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01 February 2012

Open Access Anthropology


 There's been a lot of discussion lately about open access in academic anthropology publishing.  See Savage Minds (here, here, and here), Neuroanthropology and Ethnografix for more details (sorry if I've missed any - feel free to leave links in the comments section).  I wholeheartedly advocate for open access publishing - especially for anthropology.  We are the one discipline that truly works with people (borrowing from Ingold).  How can we honestly continue that tradition if our publications are hidden from view and locked behind university library system?  I see no reason why open access journals can't be as high quality as their for-profit counterparts - in fact, it's certainly possible for them to be even higher quality if people are willing to put in the time and effort to make them so.  I know that's the trouble, but it is possible, and if we value it, then we ought to do it. 

As an up and coming academic, I'm willing to put my career on the line and promise to only publish in open access journals.  Putting my career on the line is a very real threat, since many departments look for publications in key (generally not open access) journals such as American Anthropologist when hiring.  However, I'm confident that the people who will be evaluating me will overlook those issues if they understand why I made this choice, and will evaluate my work on its own merits and not on the journal that publishes it.  That said, I don't really know much about the OA landscape in anthropology journals.  Right now, I have one article pending publication in Imponderabilia (which is OA), one in the works for O-Zone (which will be OA, but is not anthropology focused), and one on cultural resource management that I was considering submitting to Human Organization or Heritage and Society (neither of which are really open access), but if anyone knows of an OA journal I could submit to I'd be happy to reconsider.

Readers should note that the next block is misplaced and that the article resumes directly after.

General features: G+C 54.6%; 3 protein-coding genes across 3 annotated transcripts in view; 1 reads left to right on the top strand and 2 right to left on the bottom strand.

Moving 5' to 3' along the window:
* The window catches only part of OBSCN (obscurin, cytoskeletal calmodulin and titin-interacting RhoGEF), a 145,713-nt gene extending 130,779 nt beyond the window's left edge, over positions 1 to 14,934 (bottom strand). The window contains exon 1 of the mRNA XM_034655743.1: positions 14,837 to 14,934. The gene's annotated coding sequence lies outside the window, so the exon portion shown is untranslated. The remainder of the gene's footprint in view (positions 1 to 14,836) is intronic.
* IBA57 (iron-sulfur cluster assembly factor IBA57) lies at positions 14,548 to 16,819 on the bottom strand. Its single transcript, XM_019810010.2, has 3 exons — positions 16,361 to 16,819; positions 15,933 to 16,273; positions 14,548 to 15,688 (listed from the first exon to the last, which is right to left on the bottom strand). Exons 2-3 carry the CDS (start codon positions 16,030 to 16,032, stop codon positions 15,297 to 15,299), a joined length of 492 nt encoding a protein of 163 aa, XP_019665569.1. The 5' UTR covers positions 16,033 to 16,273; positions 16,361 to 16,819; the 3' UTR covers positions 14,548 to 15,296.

2 comments:

Open Access Journals said...

As an up and coming academic, I'm willing to put my career on the line and promise to only publish in open access journals. Putting my career on the line is a very "real threat, since many departments look for publications in key (generally not open access) journals such as American Anthropologist when hiring. However, I'm confident that the people who will be evaluating me will overlook those issues if they understand why I made this choice, and will evaluate my work on its own merits and not on the journal that publishes it." Thats a great job Jeremy Trombley.

Anonymous said...

thanks for sharing.

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